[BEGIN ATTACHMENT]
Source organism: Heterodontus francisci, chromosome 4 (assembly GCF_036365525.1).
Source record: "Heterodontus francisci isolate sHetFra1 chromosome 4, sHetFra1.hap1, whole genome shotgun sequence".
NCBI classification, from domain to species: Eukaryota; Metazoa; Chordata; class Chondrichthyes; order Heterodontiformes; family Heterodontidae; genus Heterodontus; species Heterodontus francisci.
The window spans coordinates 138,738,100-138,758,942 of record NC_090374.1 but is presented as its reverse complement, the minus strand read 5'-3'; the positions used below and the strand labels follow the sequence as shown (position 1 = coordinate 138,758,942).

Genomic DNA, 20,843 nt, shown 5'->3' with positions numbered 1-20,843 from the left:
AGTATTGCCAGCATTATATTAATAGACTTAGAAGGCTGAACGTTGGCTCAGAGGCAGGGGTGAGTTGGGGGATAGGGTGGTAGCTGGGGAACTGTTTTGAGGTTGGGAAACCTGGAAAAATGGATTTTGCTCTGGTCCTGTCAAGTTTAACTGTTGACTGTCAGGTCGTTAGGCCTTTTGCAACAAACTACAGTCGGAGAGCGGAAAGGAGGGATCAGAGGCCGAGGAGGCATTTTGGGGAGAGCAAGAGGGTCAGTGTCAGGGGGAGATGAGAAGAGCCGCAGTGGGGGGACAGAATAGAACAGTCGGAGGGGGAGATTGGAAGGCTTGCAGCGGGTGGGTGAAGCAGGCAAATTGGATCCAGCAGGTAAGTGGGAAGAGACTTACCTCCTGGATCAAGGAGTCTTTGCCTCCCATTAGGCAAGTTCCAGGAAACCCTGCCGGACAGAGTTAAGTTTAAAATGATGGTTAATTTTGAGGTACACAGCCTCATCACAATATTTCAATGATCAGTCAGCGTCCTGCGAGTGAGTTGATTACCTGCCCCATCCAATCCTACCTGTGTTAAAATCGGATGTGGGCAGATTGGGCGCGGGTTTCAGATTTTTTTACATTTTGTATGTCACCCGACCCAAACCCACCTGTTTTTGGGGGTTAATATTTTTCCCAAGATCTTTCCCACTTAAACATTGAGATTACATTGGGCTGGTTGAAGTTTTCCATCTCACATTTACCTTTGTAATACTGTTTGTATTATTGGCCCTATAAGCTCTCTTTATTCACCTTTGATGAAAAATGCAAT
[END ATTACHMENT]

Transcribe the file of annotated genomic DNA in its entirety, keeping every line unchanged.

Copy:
Source organism: Heterodontus francisci, chromosome 4 (assembly GCF_036365525.1).
Source record: "Heterodontus francisci isolate sHetFra1 chromosome 4, sHetFra1.hap1, whole genome shotgun sequence".
NCBI classification, from domain to species: Eukaryota; Metazoa; Chordata; class Chondrichthyes; order Heterodontiformes; family Heterodontidae; genus Heterodontus; species Heterodontus francisci.
The window spans coordinates 138,738,100-138,758,942 of record NC_090374.1 but is presented as its reverse complement, the minus strand read 5'-3'; the positions used below and the strand labels follow the sequence as shown (position 1 = coordinate 138,758,942).

Genomic DNA, 20,843 nt, shown 5'->3' with positions numbered 1-20,843 from the left:
AGTATTGCCAGCATTATATTAATAGACTTAGAAGGCTGAACGTTGGCTCAGAGGCAGGGGTGAGTTGGGGGATAGGGTGGTAGCTGGGGAACTGTTTTGAGGTTGGGAAACCTGGAAAAATGGATTTTGCTCTGGTCCTGTCAAGTTTAACTGTTGACTGTCAGGTCGTTAGGCCTTTTGCAACAAACTACAGTCGGAGAGCGGAAAGGAGGGATCAGAGGCCGAGGAGGCATTTTGGGGAGAGCAAGAGGGTCAGTGTCAGGGGGAGATGAGAAGAGCCGCAGTGGGGGGACAGAATAGAACAGTCGGAGGGGGAGATTGGAAGGCTTGCAGCGGGTGGGTGAAGCAGGCAAATTGGATCCAGCAGGTAAGTGGGAAGAGACTTACCTCCTGGATCAAGGAGTCTTTGCCTCCCATTAGGCAAGTTCCAGGAAACCCTGCCGGACAGAGTTAAGTTTAAAATGATGGTTAATTTTGAGGTACACAGCCTCATCACAATATTTCAATGATCAGTCAGCGTCCTGCGAGTGAGTTGATTACCTGCCCCATCCAATCCTACCTGTGTTAAAATCGGATGTGGGCAGATTGGGCGCGGGTTTCAGATTTTTTTACATTTTGTATGTCACCCGACCCAAACCCACCTGTTTTTGGGGGTTAATATTTTTCCCAAGATCTTTCCCACTTAAACATTGAGATTACATTGGGCTGGTTGAAGTTTTCCATCTCACATTTACCTTTGTAATACTGTTTGTATTATTGGCCCTATAAGCTCTCTTTATTCACCTTTGATGAAAAATGCAAT